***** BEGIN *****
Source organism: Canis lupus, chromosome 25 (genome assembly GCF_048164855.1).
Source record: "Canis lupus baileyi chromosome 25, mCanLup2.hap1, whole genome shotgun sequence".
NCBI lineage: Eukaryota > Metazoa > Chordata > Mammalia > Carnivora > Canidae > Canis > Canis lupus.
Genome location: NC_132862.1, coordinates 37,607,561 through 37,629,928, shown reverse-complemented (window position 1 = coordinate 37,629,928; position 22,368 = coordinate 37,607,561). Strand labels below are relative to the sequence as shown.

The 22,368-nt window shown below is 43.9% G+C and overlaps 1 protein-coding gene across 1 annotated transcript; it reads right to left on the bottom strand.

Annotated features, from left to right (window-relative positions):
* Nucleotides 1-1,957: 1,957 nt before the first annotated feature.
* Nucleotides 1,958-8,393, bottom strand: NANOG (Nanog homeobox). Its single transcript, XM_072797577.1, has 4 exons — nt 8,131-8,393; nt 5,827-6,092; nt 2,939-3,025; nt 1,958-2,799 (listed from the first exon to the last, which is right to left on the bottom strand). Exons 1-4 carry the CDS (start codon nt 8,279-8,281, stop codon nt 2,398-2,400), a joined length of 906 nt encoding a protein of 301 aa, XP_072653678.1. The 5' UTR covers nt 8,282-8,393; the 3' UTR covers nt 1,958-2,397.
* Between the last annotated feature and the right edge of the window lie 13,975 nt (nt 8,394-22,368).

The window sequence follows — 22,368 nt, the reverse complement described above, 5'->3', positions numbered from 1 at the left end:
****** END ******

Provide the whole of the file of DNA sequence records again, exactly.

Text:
Source organism: Canis lupus, chromosome 25 (genome assembly GCF_048164855.1).
Source record: "Canis lupus baileyi chromosome 25, mCanLup2.hap1, whole genome shotgun sequence".
NCBI lineage: Eukaryota > Metazoa > Chordata > Mammalia > Carnivora > Canidae > Canis > Canis lupus.
Genome location: NC_132862.1, coordinates 37,607,561 through 37,629,928, shown reverse-complemented (window position 1 = coordinate 37,629,928; position 22,368 = coordinate 37,607,561). Strand labels below are relative to the sequence as shown.

The 22,368-nt window shown below is 43.9% G+C and overlaps 1 protein-coding gene across 1 annotated transcript; it reads right to left on the bottom strand.

Annotated features, from left to right (window-relative positions):
* Nucleotides 1-1,957: 1,957 nt before the first annotated feature.
* Nucleotides 1,958-8,393, bottom strand: NANOG (Nanog homeobox). Its single transcript, XM_072797577.1, has 4 exons — nt 8,131-8,393; nt 5,827-6,092; nt 2,939-3,025; nt 1,958-2,799 (listed from the first exon to the last, which is right to left on the bottom strand). Exons 1-4 carry the CDS (start codon nt 8,279-8,281, stop codon nt 2,398-2,400), a joined length of 906 nt encoding a protein of 301 aa, XP_072653678.1. The 5' UTR covers nt 8,282-8,393; the 3' UTR covers nt 1,958-2,397.
* Between the last annotated feature and the right edge of the window lie 13,975 nt (nt 8,394-22,368).

The window sequence follows — 22,368 nt, the reverse complement described above, 5'->3', positions numbered from 1 at the left end: